Woop may be the priciest of the four, but the comparison found it made up for it by containing not only the highest quality of local ingredients, but also producing the least amount of waste. Its pre-prepared sauces and precisely portioned ingredients were found to leave the least amount of food waste and unused ingredients, while its recipes also required the fewest and simplest “pantry items” (ingredients not included in the box).
Most of Woop’s packaging is made from materials suitable for kerbside recycling, but Woop also lets you return all your packaging to the company directly (granted it’s completely clean, dry and free of all food residue), which it collects at your next order and properly recycles. This includes things like soft plastics, as well as gel-cool packs that get sanitised, frozen and reused for other Woop deliveries.
Cooking and preparation
When it came to actually making the meals, the comparison found that preparation and cooking (conducted by one person) took far longer than any of the estimates provided by all four providers. Based on the recipes used during the comparison, the actual time it took to make the meals, on average, ranged between 20-30 minutes more than the average estimated times. Of course, this is all dependent on the speed and skill of whoever’s doing the work, but if you’re an average home cook, it’s safe to say it’s probably going to take a bit longer than what any of these companies seem to think.
Between the four companies, however, Woop’s pre-made sauces and sometimes pre-cooked vegetables meant its recipes were the fastest to prepare, with an estimated time of 23 minutes on average, or around 40 minutes in reality. My Food Bag and HelloFresh (not including its “fresh and fast” recipes, which only take 15 minutes) were the second and third quickest respectively with an estimated time of 37 and 40 minutes on average, or around 55 and 60 minutes in reality. Bargain Box’s meals ended up taking the longest, with its 35-minute meals taking closer to 65.
Meanwhile, if you’re the sort of cook who needs all the help you can get, the comparison found HelloFresh’s recipe cards the best of the bunch. Their detailed instructions had pictures of all the ingredients and each step of the cooking process, as well as a list of utensils needed and suggestions for whether you should cook a certain dish earlier than others. The ingredients for each dish are also packed into individually colour-coded paper bags, making it easy to sort what you need every time you cook.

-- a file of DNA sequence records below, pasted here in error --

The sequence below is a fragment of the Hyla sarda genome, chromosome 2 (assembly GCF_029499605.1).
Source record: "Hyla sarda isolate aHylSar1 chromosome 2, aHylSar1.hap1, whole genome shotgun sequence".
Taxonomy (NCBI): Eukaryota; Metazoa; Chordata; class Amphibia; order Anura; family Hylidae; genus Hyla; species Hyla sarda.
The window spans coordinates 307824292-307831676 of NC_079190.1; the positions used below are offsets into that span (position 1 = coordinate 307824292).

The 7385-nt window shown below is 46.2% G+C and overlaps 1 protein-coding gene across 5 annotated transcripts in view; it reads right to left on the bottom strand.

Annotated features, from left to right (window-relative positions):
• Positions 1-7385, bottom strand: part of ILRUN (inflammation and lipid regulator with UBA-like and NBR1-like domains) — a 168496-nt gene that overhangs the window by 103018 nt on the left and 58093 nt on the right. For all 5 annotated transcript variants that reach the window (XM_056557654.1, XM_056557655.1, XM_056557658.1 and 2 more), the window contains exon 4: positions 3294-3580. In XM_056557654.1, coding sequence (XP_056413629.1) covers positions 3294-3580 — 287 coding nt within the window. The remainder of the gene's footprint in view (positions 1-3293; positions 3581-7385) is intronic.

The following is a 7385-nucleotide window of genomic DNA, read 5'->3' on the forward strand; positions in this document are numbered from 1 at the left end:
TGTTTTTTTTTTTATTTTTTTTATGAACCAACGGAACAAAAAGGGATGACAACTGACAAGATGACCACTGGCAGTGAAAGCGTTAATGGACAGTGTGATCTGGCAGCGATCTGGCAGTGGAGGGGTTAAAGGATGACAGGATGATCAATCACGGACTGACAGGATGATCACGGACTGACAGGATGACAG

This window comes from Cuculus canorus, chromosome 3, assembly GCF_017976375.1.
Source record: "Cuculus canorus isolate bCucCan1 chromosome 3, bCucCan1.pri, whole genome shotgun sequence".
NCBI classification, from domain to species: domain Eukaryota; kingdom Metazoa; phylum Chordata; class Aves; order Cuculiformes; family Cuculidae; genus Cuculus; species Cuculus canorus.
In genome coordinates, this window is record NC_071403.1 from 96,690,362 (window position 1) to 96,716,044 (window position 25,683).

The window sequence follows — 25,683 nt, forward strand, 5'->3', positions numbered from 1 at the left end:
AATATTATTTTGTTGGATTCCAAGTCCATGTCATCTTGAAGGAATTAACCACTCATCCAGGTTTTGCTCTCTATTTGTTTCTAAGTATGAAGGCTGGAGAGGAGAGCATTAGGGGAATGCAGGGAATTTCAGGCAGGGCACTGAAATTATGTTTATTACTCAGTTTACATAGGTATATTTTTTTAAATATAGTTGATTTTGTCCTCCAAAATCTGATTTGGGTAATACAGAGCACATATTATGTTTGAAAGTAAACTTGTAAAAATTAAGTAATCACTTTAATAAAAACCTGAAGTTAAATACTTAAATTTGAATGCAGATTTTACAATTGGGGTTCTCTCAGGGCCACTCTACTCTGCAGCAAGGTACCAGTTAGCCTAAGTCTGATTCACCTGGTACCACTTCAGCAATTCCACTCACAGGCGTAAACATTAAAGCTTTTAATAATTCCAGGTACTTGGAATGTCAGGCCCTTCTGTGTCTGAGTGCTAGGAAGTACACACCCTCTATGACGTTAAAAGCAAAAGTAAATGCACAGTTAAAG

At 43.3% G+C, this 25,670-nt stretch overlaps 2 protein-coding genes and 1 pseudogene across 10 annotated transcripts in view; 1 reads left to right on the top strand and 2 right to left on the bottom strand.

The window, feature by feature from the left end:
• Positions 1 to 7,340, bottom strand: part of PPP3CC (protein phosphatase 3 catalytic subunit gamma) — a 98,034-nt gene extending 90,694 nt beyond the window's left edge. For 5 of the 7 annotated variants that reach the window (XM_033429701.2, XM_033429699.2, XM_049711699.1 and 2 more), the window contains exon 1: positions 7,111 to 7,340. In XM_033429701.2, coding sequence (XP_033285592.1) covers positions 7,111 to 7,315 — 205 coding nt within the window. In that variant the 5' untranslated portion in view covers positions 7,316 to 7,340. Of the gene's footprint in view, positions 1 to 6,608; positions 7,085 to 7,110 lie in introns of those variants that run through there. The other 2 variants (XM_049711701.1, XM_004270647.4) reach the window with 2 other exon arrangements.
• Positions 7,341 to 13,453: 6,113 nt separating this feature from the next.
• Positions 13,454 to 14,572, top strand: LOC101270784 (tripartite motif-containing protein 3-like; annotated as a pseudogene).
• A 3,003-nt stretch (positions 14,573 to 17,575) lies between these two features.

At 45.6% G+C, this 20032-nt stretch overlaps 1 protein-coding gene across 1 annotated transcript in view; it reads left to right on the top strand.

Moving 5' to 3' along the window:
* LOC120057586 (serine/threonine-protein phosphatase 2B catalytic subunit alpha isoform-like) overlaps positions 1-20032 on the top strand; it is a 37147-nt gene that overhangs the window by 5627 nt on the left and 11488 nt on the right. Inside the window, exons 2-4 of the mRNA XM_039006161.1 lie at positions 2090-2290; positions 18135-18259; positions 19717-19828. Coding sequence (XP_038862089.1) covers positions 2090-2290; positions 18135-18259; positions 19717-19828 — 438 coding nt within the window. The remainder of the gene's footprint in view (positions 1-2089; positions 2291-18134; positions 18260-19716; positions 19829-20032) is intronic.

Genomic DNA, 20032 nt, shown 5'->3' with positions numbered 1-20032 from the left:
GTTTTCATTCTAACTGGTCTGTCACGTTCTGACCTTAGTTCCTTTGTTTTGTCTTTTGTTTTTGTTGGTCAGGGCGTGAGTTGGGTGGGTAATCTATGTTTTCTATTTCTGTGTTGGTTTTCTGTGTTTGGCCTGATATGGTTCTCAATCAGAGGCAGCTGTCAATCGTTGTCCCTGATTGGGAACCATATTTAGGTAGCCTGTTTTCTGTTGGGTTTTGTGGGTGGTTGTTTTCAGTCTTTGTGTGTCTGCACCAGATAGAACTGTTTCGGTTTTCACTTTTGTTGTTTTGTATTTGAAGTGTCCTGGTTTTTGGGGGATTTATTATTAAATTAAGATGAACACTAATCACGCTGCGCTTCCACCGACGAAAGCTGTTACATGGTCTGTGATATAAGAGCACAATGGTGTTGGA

Which one is right for me?
No one company does the best in everything, and they all have their individual weaknesses. For example, Woop only delivers to certain cities, HelloFresh charges extra for the South Island, Bargain Box has little for those with dietary requirements, while My Food Bag often requires more uncommon pantry items like wholegrain mustard, rice vinegar and cornstarch. It’s up to you to decide what’s important and what isn’t, but here’s who each service MoneyHub reckons would suit the best.
“Best for people in large cities (because of their delivery areas) and plans for one person. Their estimated preparation time is consistently lower than the other companies, and while we didn’t necessarily complete the meals in the estimated time, they were ready quicker than with the other meal providers we tried. All their plans use great quality ingredients but we especially liked their ‘Foodie’ plan as it’s the only gourmet option in the market available for one, two or four people.”
“Best for people without much cooking experience because the recipe cards are very detailed and the app helps, too. [It also has the] widest selection of recipes to choose from, plus you get access to the HelloFresh cookbook with thousands of recipes. They offer especially good value for low-calorie and vegetarian recipes.”
“Best for weight loss plans and plant-based recipes, but many plans are available. Wide availability throughout New Zealand (according to their website, it delivers to 86% of New Zealanders). We found they use more adventurous seasonings than HelloFresh and Bargain Box, but also tend to require more pantry items for their preparation.”
“Best for the budget-conscious, families with more than four members or fussy eaters, as recipes tend to be Kiwi classics.”